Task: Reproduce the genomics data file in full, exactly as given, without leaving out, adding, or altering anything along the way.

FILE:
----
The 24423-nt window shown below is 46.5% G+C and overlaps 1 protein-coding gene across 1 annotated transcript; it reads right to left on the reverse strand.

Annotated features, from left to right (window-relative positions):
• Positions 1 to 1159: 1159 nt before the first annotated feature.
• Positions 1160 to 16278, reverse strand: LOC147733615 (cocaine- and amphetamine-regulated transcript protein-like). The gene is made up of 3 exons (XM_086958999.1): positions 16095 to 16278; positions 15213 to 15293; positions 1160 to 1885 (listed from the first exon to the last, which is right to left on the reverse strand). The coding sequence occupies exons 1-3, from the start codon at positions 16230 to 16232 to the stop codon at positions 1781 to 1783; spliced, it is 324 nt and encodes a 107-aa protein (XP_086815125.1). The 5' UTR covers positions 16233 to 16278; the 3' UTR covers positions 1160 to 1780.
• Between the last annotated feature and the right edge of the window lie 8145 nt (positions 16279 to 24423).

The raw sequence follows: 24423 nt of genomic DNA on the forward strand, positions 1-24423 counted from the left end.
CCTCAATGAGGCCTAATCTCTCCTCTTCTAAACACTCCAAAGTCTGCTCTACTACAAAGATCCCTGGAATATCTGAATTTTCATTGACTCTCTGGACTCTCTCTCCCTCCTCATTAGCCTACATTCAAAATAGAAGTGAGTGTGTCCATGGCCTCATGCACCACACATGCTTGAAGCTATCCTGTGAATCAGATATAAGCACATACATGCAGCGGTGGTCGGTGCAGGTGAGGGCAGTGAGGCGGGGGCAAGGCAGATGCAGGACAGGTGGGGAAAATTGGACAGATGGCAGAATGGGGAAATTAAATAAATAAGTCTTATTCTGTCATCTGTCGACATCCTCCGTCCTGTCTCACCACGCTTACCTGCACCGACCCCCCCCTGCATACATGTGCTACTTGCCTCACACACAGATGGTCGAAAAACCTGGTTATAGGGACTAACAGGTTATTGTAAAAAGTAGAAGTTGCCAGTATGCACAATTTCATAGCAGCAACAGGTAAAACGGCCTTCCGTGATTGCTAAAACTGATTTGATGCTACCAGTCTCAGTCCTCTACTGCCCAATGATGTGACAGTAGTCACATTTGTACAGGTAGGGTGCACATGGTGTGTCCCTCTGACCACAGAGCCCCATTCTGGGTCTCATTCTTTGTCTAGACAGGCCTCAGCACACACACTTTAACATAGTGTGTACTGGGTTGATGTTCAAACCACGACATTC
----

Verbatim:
The 24423-nt window shown below is 46.5% G+C and overlaps 1 protein-coding gene across 1 annotated transcript; it reads right to left on the reverse strand.

Annotated features, from left to right (window-relative positions):
• Positions 1 to 1159: 1159 nt before the first annotated feature.
• Positions 1160 to 16278, reverse strand: LOC147733615 (cocaine- and amphetamine-regulated transcript protein-like). The gene is made up of 3 exons (XM_086958999.1): positions 16095 to 16278; positions 15213 to 15293; positions 1160 to 1885 (listed from the first exon to the last, which is right to left on the reverse strand). The coding sequence occupies exons 1-3, from the start codon at positions 16230 to 16232 to the stop codon at positions 1781 to 1783; spliced, it is 324 nt and encodes a 107-aa protein (XP_086815125.1). The 5' UTR covers positions 16233 to 16278; the 3' UTR covers positions 1160 to 1780.
• Between the last annotated feature and the right edge of the window lie 8145 nt (positions 16279 to 24423).

The raw sequence follows: 24423 nt of genomic DNA on the forward strand, positions 1-24423 counted from the left end.
CCTCAATGAGGCCTAATCTCTCCTCTTCTAAACACTCCAAAGTCTGCTCTACTACAAAGATCCCTGGAATATCTGAATTTTCATTGACTCTCTGGACTCTCTCTCCCTCCTCATTAGCCTACATTCAAAATAGAAGTGAGTGTGTCCATGGCCTCATGCACCACACATGCTTGAAGCTATCCTGTGAATCAGATATAAGCACATACATGCAGCGGTGGTCGGTGCAGGTGAGGGCAGTGAGGCGGGGGCAAGGCAGATGCAGGACAGGTGGGGAAAATTGGACAGATGGCAGAATGGGGAAATTAAATAAATAAGTCTTATTCTGTCATCTGTCGACATCCTCCGTCCTGTCTCACCACGCTTACCTGCACCGACCCCCCCCTGCATACATGTGCTACTTGCCTCACACACAGATGGTCGAAAAACCTGGTTATAGGGACTAACAGGTTATTGTAAAAAGTAGAAGTTGCCAGTATGCACAATTTCATAGCAGCAACAGGTAAAACGGCCTTCCGTGATTGCTAAAACTGATTTGATGCTACCAGTCTCAGTCCTCTACTGCCCAATGATGTGACAGTAGTCACATTTGTACAGGTAGGGTGCACATGGTGTGTCCCTCTGACCACAGAGCCCCATTCTGGGTCTCATTCTTTGTCTAGACAGGCCTCAGCACACACACTTTAACATAGTGTGTACTGGGTTGATGTTCAAACCACGACATTC